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Monday, May 2, 2016

Gray Matters: World Travel II

Thursday, February 7, 2008

Today I want to conclude the story I started last week in which we were privileged to vicariously visit Shanghai, China with Jim Hoefling and Leone Sand. The two of them assured me that the Great Wall was among the most awe-inspiring things they saw. Little wonder, for it is the world's longest human-made structure, stretching 4160 miles in an arc delineating the southern edge of Inner Mongolia. Begun in 220 BC, it was added to over many centuries, all of it involving the hand labor of millions. It has been estimated that somewhere between two and three million of those laborers lost their lives in the effort. Countless travelers from the very ends of the earth visit there, and our friends saw an impressive sampling.

Accelerated by the upcoming Olympics, many Asian nations are awakening to the potential of tourism. Jim was impressed by the unlikely combination of high-tech mini-museums against the backdrop of ancient wonders. For example they visited a very "hands-on" exhibition of silk production, complete with worms which his young grandsons could easily pick up and use to terrorize their female siblings. There was an equally specific display of the various shades and grades of jade, which, in case you didn't know, isn't always green. Here, they saw masterful demonstrations of the art of carving it into everything from precious intricate jewelry to massive statues.

Their trip home was a bit more leisurely. By taking a two-hour flight to Beijing, they were able to make connections to Seoul, Korea, where Jim's grandson, Kory Hoefling, is stationed at Camp Casey, the US Army Base that lies nearest the DMZ. There they made the acquaintance of 5-month-old, Donna Denise, Jim's first great-grandchild.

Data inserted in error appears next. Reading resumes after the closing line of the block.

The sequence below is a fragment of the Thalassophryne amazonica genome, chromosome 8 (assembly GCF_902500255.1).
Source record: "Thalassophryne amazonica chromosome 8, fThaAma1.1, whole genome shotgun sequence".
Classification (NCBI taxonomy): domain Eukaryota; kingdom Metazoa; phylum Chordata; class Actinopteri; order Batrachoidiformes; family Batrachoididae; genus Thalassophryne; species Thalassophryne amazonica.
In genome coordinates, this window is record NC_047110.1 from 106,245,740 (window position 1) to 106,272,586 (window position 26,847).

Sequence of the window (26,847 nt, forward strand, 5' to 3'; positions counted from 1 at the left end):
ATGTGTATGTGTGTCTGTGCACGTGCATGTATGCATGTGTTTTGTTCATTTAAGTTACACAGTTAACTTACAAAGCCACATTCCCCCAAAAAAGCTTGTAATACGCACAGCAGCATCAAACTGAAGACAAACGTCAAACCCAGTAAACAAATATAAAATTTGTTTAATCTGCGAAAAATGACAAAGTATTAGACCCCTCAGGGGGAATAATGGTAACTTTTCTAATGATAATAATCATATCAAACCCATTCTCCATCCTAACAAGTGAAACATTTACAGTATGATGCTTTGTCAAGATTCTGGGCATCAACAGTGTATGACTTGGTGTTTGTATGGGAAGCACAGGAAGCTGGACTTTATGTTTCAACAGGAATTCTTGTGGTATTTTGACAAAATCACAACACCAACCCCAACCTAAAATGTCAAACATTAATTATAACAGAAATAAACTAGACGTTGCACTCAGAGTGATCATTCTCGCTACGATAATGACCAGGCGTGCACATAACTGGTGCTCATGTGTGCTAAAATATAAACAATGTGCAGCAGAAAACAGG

Their next stop was in Hawaii where they visited Pearl Harbor, the USS Missouri and the National Cemetery of the South Pacific, all poignant reminders of the tragedies and triumphs of an earlier time.

From Honolulu they returned to Los Angeles where Leone joined her sister, Joyce Keffler and three cousins who live in California for a brief reunion. Jim spent the time with his sister, Polly Bright, and her family. All in all, a delightful conclusion to an interesting trip that we "stay-at-homes" have enjoyed sharing.

Oh, there is one thing more I must tell you about. Most of us with young family members have encountered the popular children's books about the character, Flat Stanley. Well, Leone's grandson, Nate, who lives in Michigan has an innovative social studies teacher who is using that concept to broaden her students' knowledge of the world. So he sent his grandma a delightful little laminated figure, "Flat Nate," which they took with them and photographed in locations all along the way. They often saw other grandparents doing the same thing with their own Flat Family members. In fact, two Americans they met at the Great Wall had their grandchild's Flat Nolan with them for the same purpose, so they combined forces. What fun to see the album Leone is compiling for Nate, complete with the two little Flat Guys from the US together atop that incredible structure.

PS ---- If this last paragraph makes no sense to you, stop at the Children's Section of your local library for a quick explanation